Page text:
We've all heard (and given) our share of excuses.
"My computer crashed, I got stuck in traffic, no one told me I was supposed to do it, the dog ate my homework."
It's frustrating to encounter in others, but we're often guilty ourselves, "I was sooo busy. My travel schedule has been crazy," blah, blah.
Only we don't call them excuses, we call them reasons.
One of my executive coaching clients recently experienced an excuse-making situation with their team. Every member of the team had been tasked with documenting the procedures for their department. They had one month to complete it. At the end of the month, only half the people had it done. The other half had plenty of good "reasons" for why they hadn't done the assignment.
"Our department's been swamped."
"The other department didn't send the paperwork."
"We didn't know what you wanted."
"Why do we even need this in the first place?"
These are four common patterns of excuse-making. They may be legitimate, but when people use them after they've missed the deadline, they come across as excuses, lame ones at that.
Here are the four patterns and how to avoid them:
- Time and condition excuses
I live in Atlanta, where it's always acceptable to claim tardiness due to traffic. It's taken me 10 years to realize traffic is a constant; I need to plan for it. Being late due to a routine rush hour isn't the traffic's fault; it's mine.
Before agreeing to a deadline, look at the external factors that will affect your ability to meet it. Come up with a plan to manage the conditions or renegotiate the deadline. Complaining about conditions you knew about in advance is just whining.
- Claiming lack of skill or knowledge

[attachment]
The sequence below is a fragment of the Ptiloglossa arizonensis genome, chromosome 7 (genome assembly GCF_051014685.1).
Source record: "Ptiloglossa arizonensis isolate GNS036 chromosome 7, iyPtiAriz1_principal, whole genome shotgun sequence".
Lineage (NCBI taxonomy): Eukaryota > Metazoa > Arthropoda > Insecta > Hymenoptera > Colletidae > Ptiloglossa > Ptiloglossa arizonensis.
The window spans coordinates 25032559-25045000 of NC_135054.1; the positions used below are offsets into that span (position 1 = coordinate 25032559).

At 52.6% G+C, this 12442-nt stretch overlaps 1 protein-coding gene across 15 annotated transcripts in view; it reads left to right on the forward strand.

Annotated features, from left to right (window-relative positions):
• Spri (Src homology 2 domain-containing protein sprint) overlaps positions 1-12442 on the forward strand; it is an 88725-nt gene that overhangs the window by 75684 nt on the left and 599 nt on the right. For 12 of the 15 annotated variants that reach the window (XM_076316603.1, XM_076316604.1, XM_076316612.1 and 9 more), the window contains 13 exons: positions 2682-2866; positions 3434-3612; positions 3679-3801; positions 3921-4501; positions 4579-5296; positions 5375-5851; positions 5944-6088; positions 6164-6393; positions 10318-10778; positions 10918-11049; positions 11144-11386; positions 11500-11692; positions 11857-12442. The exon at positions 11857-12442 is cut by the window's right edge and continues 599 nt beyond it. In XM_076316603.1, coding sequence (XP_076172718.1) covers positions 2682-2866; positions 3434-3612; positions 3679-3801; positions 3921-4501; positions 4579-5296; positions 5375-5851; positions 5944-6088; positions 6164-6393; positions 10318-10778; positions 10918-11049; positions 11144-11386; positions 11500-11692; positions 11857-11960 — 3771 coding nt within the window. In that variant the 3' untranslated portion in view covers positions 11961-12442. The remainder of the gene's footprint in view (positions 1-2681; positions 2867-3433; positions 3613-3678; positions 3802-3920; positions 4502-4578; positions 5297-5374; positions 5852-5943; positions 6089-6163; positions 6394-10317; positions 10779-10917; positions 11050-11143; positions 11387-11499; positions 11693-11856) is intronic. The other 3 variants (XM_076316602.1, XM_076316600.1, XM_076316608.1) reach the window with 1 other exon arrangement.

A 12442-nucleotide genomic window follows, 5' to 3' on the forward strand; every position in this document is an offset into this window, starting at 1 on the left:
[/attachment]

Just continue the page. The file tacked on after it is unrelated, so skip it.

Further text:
In the aforementioned client example, several members of the team didn't know how to document procedures; they'd never been trained. They had every right to ask for help. But instead, they looked at a difficult task, shrugged their shoulders and gave up.
Author Brene Brown says, "Asking for help is a power move." Excuse-makers claim helplessness. Successful people ask questions in advance so they can get the job done.
- Shifting blame
"It's not my fault," is the most commonly uttered excuse in boardrooms and eighth-grade classes alike. Whether it's executives claiming they can't control market conditions or a 14-year-old claiming her teacher wasn't clear about the assignment.
The only way to nip it in the bud is to STOP IT. Stop doing it and stop accepting it.
- Questioning validity
Someone promises to have it to you by Friday. Friday comes, they don't have it. Instead they have all kinds of rationalizations for why it's not important, why they shouldn't have been asked, or why being late won't harm the project. It's an insidious, clever and often subconscious way to shift blame.
If you say no beforehand, it's a decision. But if you say no after you promised, it's an excuse. Don't say yes unless you mean it. When someone says yes to you, double check to make sure you're both clear.
Excuse-making can become a habit if you let it. People will usually gracefully let you off the hook, but you're not really getting away with anything, because over time they begin to think of you as someone who can't be counted on.
Does anyone want to be known as an excuse-maker?
Lisa Earle McLeod is the author of "The Triangle of Truth," which the Washington Post named as a "Top Five Book for Leaders."